The danger of counterfeit and tampered IT products is well known, and to fight it, the Open Group has published a technical security standard aimed at supply-chain safety. It's anticipated that by year-end there will also be an official process under way for accreditation so technology suppliers can prove adherence to the standard, according to some involved, which include IBM and Cisco.
The Open Group's Trusted Technology Forum (OTTF) has published the standard, called the "Open Trusted Technology Provider Standard (O-TTPS)," as a 32-page document available on the Open Group website. It's described as "a set of guidelines, requirements and recommendations that, when practically applied, create a business benefit in terms of reduced risk of acquiring maliciously tainted or counterfeit products for the technology acquirer."
It seeks to lay out best practices in design, sourcing, building, fulfillment and other facets of supply chain distribution, including for integrators. It addresses the huge concern that fake or tampered electronics, hardware and software is being sold, a concern that has been voiced specifically by the U.S. government and the Department of Defense in particular.
Andras Szakal, vice president and chief technology officer at IBM, is chair of OTTF, and Edna Conway, chief security officer, global value chain, at Cisco, serves as its vice chair.
While neither would discuss specifics about how the Open Group's new supply-chain safety standard might be adopted at IBM and Cisco, they underscored the importance ascribed to it. They indicated a formal accreditation process is being formulated at Open Group in which technology suppliers in the future would be able to demonstrate adherence to O-TTPS.
"The focus is on conformance criteria to the standard and the structure of an accreditation program," said Szakal, adding the goal is to have a formal independent accreditation process in place towards the end of the year.
O-TTPS is intended to assure satisfactory security controls are in place for both logical and physical security for a trusted supplier, even down to how open-source components are used in information security and how you mitigate malware, Szakal says.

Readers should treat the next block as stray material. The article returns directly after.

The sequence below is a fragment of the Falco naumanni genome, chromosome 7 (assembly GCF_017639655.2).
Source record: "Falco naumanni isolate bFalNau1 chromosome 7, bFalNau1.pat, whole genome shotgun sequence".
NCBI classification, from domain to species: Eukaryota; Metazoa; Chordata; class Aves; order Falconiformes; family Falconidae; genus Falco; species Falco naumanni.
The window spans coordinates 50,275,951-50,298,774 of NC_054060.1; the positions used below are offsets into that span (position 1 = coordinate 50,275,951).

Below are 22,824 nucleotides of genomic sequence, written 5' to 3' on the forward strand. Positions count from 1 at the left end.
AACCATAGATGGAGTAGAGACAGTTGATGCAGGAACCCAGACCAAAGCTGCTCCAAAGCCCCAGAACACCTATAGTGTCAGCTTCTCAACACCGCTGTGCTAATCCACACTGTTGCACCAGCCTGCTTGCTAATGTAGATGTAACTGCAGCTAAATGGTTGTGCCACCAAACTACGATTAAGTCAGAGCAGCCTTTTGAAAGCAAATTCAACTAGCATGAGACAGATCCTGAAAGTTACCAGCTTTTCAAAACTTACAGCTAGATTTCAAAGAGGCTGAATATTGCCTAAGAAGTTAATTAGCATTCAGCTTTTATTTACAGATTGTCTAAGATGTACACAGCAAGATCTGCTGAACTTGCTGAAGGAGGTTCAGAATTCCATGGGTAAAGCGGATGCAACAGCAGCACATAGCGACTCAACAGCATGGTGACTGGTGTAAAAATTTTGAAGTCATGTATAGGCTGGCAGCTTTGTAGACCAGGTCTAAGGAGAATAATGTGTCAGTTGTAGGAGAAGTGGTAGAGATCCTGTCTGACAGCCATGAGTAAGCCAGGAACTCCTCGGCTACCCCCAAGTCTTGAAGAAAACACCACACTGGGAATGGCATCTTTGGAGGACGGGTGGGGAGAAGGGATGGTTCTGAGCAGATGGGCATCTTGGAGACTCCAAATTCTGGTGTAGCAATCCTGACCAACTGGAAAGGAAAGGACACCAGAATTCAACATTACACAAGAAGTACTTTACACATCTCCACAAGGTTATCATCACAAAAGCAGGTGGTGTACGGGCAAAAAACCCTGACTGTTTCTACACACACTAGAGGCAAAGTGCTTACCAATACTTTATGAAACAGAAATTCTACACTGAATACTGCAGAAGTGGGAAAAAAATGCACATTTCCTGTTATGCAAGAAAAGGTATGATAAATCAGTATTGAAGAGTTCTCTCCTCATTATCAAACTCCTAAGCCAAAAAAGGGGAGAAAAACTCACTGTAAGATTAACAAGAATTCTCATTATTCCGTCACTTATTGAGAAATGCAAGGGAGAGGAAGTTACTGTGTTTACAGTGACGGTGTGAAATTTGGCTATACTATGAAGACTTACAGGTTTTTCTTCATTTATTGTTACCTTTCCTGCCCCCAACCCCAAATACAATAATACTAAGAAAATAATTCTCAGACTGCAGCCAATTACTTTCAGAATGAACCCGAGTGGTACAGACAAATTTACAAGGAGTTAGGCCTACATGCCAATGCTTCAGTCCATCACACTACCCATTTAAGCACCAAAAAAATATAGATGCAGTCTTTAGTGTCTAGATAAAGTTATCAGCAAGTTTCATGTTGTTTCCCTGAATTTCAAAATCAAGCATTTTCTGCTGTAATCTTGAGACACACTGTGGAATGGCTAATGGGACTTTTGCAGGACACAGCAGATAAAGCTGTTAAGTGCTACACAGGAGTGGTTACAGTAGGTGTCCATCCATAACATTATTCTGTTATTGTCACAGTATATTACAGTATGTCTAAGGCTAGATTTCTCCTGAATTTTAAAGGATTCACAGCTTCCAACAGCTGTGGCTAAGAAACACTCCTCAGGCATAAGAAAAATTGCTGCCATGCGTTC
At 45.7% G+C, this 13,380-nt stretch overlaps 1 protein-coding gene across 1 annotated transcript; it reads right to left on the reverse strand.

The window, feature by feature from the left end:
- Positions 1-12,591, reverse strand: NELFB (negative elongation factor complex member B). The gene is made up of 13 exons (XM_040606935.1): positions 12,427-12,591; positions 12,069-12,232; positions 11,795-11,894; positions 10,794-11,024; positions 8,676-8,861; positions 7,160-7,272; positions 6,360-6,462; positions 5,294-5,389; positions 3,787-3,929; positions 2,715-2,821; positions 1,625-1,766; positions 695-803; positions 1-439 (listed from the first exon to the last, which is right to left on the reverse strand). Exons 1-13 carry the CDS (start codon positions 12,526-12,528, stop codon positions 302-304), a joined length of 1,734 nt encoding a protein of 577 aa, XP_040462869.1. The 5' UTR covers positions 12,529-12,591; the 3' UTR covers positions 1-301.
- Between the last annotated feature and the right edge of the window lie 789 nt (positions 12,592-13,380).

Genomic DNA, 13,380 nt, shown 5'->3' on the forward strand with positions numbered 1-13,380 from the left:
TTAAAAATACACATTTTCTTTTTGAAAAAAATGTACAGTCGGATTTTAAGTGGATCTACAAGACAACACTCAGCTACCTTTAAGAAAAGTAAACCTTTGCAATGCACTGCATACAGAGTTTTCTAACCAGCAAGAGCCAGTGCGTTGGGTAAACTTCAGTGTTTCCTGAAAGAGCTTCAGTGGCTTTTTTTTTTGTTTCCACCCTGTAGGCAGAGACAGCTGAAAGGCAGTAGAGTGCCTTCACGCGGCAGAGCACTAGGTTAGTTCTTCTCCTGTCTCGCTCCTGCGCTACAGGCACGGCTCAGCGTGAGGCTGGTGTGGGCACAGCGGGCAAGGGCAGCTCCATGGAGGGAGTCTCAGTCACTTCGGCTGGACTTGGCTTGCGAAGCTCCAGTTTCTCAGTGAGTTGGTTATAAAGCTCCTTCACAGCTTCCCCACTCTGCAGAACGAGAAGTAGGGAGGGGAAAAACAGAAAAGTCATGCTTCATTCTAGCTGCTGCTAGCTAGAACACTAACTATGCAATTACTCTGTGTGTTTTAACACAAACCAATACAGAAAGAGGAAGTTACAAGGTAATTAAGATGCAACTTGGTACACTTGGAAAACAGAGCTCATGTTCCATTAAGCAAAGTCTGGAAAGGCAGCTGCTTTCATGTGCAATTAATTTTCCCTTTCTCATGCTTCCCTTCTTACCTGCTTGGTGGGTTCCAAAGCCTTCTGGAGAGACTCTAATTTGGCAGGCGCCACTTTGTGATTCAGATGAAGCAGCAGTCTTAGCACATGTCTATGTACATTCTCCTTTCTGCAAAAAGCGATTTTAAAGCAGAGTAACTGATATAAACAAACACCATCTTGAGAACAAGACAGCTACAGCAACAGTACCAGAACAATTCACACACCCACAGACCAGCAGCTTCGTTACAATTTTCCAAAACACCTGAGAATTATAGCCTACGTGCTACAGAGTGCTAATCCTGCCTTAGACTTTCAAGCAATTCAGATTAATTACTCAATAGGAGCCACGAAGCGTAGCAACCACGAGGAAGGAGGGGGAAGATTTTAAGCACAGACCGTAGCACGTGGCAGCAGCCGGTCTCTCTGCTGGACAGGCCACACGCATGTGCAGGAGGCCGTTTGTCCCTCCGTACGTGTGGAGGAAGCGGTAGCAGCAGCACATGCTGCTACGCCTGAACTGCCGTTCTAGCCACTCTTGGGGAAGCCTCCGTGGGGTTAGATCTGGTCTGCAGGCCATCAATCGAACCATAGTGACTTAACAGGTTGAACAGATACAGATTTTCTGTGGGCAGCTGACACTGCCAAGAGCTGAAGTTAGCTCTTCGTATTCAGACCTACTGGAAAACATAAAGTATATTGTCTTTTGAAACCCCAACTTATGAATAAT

In addition to IBM and Cisco, high-tech firms and government agencies contributing to it include Juniper, Raytheon, CA Technologies, HP, Microsoft, Booz-Allen Hamilton, Huawei, EMC, Qualys, LynuxWorks, Boeing, the National Security Agency, the U.S. Department of Defense and NASA.
Conway pointed out that this public-private partnership for the standard was accomplished to address concerns that have been raised about the safety of the supply chain, as Department of Homeland Security Secretary Janet Napolitano emphasized over a year ago in her talk at the global economics conference in Davos, Switzerland.
The Open Group was seen as a good technical forum to develop a supply-chain safety standard because its membership extends to over 90 countries, says Sally Long, director of the Open Group Trusted Technology Forum (OTTF). While there's no specific date yet set to announce how the conformance testing and accreditation process for the Open Group standard will be carried out, the standard's backers are urging their IT industry supply-chain partners of all stripes to become familiar with the concepts in the document as adherence to it is expected to grow in importance as time goes on.
Ellen Messmer is senior editor at Network World, an IDG publication and website, where she covers news and technology trends related to information security. Twitter: MessmerE. E-mail: firstname.lastname@example.org.